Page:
In May of 2012, things became more apparent while she was in hospice care. She had signed me up for a summer program at a Jewish sleepaway camp that was very important to her for me to attend that was essentially a counselor in training program lasting ten weeks. Leading up to when I was supposed to leave for this camp near Waco, Texas, she told me repeatedly how much she wanted me to still go. This is was when met with someone at the house that ensured me that it was safe to go, and my mom would be waiting for me at the end of the summer. Promising me that she would be here when I returned. After careful consideration and wanting to make my mom happy, I said yes to going to camp. It was a couple of days later when I received a phone call from my dad telling me I should come home the following day and that he was coming to get me. The plan was for him to get me the next morning and bring me home to visit her and spend time with her. The next morning when my dad was on his way to get me from camp, I received a phone call from my twin sister giving me the worst possible news of my lifetime. I missed saying goodbye to my mom by two hours. Reflecting back even now the feeling I immediately got cannot be put into words. I of course came home, and we planned my mother’s funeral with my family. 

Fast-forwarding again, it seemed impossible to begin my senior year of high school. Learning my ‘new normal’ of life seemed like an impossible task. And when it came time to applying for colleges I was lost without my mom. I had to create my pathway without her help. I did what I thought was expected and later began my first year of college at a community college without really taking the proper time to grieve and without the financial support that I was intended to have from my mom because of not having access to my fund created by my mother before her passing. I spent my next three years struggling with learning how to cope with the loss of my mother, maintaining a full load of classes and one to two jobs at a time. Because of this I took a break in school. It wasn’t until I grieved my loss properly, took a break in school and asked for help until I was able to get back on track. I moved from Austin, Texas, where I was in community college making no progress, to Houston, Texas with a plan. I moved to Houston in December of 2019 enrolling my final semesters in community college, maintaining a 4.0 my final semester and graduating with my associate degree and planning on transferring to the University of Houston spring 2020.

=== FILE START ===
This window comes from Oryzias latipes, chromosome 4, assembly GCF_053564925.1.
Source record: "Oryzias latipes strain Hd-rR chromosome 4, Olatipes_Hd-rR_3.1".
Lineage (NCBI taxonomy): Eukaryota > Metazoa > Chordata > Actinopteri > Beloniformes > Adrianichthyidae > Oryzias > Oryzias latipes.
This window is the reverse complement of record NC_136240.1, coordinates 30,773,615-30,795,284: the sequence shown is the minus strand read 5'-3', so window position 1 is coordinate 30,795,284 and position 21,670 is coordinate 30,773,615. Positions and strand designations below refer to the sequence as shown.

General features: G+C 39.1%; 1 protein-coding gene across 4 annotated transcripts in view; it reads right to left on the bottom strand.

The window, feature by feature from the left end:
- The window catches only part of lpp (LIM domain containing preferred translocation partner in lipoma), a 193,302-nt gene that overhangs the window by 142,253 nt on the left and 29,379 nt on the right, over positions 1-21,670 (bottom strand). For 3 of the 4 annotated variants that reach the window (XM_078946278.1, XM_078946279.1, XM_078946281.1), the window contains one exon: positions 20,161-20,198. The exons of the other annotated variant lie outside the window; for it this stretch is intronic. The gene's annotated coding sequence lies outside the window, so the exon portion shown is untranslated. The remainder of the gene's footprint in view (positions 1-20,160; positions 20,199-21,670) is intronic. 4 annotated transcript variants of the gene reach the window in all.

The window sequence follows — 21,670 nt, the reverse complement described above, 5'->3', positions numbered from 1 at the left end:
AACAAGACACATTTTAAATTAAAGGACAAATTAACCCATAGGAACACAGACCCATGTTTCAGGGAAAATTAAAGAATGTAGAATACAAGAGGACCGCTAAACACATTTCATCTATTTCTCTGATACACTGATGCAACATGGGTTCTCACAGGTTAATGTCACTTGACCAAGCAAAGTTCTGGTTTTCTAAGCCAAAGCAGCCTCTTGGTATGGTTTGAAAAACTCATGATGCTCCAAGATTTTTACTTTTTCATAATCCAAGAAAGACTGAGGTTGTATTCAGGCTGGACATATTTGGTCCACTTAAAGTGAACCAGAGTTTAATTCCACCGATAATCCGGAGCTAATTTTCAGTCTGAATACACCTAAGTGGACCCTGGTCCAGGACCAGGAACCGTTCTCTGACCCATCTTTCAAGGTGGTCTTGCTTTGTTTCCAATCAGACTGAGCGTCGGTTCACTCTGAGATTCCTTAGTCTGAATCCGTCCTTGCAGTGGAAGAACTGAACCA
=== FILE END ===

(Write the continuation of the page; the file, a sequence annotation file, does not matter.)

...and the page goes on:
My determination, and dedication for school since then has been an astronomical change seen through my GPA. I have been attending the University of Houston since spring 2020, and have made the Dean’s List my first semester, made a 4.0 my second, and am presently in my third semester projected to make all A’s again. I have used my loss of my mom to ovarian cancer with the intentions to make a difference through my education and my future career. I have tried to use my loss turned into a positive experience by trying to make a difference in the future. I am majoring in health communication with a minor in health and graduating in summer 2021, with applying to graduate school to begin in fall 20201 for a master’s in public health. I have used the loss of my best friend to ovarian cancer as my motivator to better my future and further my education to help in the field of public health and health promotion to hopefully one day make difference in disease prevention. It has been a very difficult pathway and not a traditional one being in school for my undergraduate at twenty-five years old. I had a very hard time through the duration of my mom’s passing trying to work two jobs and be a fulltime student due to not have the financial support. 

My life has and always will be impacted by cancer, but I choose to do all I can to use this tragic loss and impact in a positive way to educate others, be proactive with my health and encourage others to as well. Receiving financial support would be incredibly helpful to support my education to complete my dreams of earning my degree.